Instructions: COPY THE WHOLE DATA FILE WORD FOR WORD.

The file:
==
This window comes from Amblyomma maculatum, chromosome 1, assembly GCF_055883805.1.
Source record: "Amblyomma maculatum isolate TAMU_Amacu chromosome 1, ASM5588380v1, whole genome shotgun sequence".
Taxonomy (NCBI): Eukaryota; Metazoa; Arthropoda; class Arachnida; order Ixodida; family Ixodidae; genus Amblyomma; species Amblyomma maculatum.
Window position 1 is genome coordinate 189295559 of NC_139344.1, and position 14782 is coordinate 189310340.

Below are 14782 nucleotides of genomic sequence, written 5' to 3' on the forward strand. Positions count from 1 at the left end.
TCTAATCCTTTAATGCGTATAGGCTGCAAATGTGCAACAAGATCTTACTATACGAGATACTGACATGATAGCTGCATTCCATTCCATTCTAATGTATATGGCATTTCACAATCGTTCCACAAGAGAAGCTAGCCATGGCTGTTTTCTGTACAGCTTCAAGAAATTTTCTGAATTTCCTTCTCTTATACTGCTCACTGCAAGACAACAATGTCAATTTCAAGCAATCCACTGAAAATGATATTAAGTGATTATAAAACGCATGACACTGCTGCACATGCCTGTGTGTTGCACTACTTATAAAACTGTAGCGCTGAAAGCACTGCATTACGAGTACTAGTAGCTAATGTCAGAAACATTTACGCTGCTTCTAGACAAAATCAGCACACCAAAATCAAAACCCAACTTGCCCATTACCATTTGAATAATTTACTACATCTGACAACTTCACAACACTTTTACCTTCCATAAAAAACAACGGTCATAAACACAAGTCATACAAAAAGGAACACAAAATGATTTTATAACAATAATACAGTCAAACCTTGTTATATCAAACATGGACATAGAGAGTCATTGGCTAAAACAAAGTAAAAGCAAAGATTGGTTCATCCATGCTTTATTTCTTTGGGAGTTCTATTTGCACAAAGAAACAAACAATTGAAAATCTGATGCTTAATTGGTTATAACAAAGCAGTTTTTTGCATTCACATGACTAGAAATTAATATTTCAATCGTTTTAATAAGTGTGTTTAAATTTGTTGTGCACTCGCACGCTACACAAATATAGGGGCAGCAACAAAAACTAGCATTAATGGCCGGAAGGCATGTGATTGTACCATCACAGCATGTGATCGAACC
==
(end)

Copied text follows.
This window comes from Amblyomma maculatum, chromosome 1, assembly GCF_055883805.1.
Source record: "Amblyomma maculatum isolate TAMU_Amacu chromosome 1, ASM5588380v1, whole genome shotgun sequence".
Taxonomy (NCBI): Eukaryota; Metazoa; Arthropoda; class Arachnida; order Ixodida; family Ixodidae; genus Amblyomma; species Amblyomma maculatum.
Window position 1 is genome coordinate 189295559 of NC_139344.1, and position 14782 is coordinate 189310340.

Below are 14782 nucleotides of genomic sequence, written 5' to 3' on the forward strand. Positions count from 1 at the left end.
TCTAATCCTTTAATGCGTATAGGCTGCAAATGTGCAACAAGATCTTACTATACGAGATACTGACATGATAGCTGCATTCCATTCCATTCTAATGTATATGGCATTTCACAATCGTTCCACAAGAGAAGCTAGCCATGGCTGTTTTCTGTACAGCTTCAAGAAATTTTCTGAATTTCCTTCTCTTATACTGCTCACTGCAAGACAACAATGTCAATTTCAAGCAATCCACTGAAAATGATATTAAGTGATTATAAAACGCATGACACTGCTGCACATGCCTGTGTGTTGCACTACTTATAAAACTGTAGCGCTGAAAGCACTGCATTACGAGTACTAGTAGCTAATGTCAGAAACATTTACGCTGCTTCTAGACAAAATCAGCACACCAAAATCAAAACCCAACTTGCCCATTACCATTTGAATAATTTACTACATCTGACAACTTCACAACACTTTTACCTTCCATAAAAAACAACGGTCATAAACACAAGTCATACAAAAAGGAACACAAAATGATTTTATAACAATAATACAGTCAAACCTTGTTATATCAAACATGGACATAGAGAGTCATTGGCTAAAACAAAGTAAAAGCAAAGATTGGTTCATCCATGCTTTATTTCTTTGGGAGTTCTATTTGCACAAAGAAACAAACAATTGAAAATCTGATGCTTAATTGGTTATAACAAAGCAGTTTTTTGCATTCACATGACTAGAAATTAATATTTCAATCGTTTTAATAAGTGTGTTTAAATTTGTTGTGCACTCGCACGCTACACAAATATAGGGGCAGCAACAAAAACTAGCATTAATGGCCGGAAGGCATGTGATTGTACCATCACAGCATGTGATCGAACC